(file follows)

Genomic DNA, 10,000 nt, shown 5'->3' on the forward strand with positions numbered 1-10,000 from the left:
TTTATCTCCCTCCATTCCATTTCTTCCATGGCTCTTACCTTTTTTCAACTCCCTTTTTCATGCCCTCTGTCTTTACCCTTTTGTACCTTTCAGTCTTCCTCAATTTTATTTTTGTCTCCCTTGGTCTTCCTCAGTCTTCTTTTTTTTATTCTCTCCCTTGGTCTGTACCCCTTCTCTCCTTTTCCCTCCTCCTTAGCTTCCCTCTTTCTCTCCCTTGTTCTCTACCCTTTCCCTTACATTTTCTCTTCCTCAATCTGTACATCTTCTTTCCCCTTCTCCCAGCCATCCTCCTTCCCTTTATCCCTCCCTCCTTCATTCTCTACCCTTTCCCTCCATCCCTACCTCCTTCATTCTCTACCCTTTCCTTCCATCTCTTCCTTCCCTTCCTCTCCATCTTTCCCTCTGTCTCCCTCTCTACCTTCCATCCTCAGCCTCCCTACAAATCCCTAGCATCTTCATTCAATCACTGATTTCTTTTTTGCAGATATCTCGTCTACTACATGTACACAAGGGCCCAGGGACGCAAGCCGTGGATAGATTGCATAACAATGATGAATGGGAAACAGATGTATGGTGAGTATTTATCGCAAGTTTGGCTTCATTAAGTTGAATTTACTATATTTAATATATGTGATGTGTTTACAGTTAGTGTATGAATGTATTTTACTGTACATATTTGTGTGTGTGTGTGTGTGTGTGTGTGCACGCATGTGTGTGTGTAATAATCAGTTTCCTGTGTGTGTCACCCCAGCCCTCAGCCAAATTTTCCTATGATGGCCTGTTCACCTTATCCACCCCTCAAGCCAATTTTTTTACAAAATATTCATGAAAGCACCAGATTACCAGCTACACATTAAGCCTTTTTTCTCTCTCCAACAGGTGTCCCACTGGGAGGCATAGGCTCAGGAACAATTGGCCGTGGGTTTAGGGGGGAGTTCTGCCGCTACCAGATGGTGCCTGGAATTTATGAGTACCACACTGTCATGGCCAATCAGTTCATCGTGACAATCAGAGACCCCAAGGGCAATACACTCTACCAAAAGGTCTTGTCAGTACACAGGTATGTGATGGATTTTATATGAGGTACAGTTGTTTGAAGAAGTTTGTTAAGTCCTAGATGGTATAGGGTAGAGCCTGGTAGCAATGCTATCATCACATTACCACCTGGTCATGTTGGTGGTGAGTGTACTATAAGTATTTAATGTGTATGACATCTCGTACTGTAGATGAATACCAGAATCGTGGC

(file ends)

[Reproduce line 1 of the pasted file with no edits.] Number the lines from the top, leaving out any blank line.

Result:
Genomic DNA, 10,000 nt, shown 5'->3' on the forward strand with positions numbered 1-10,000 from the left: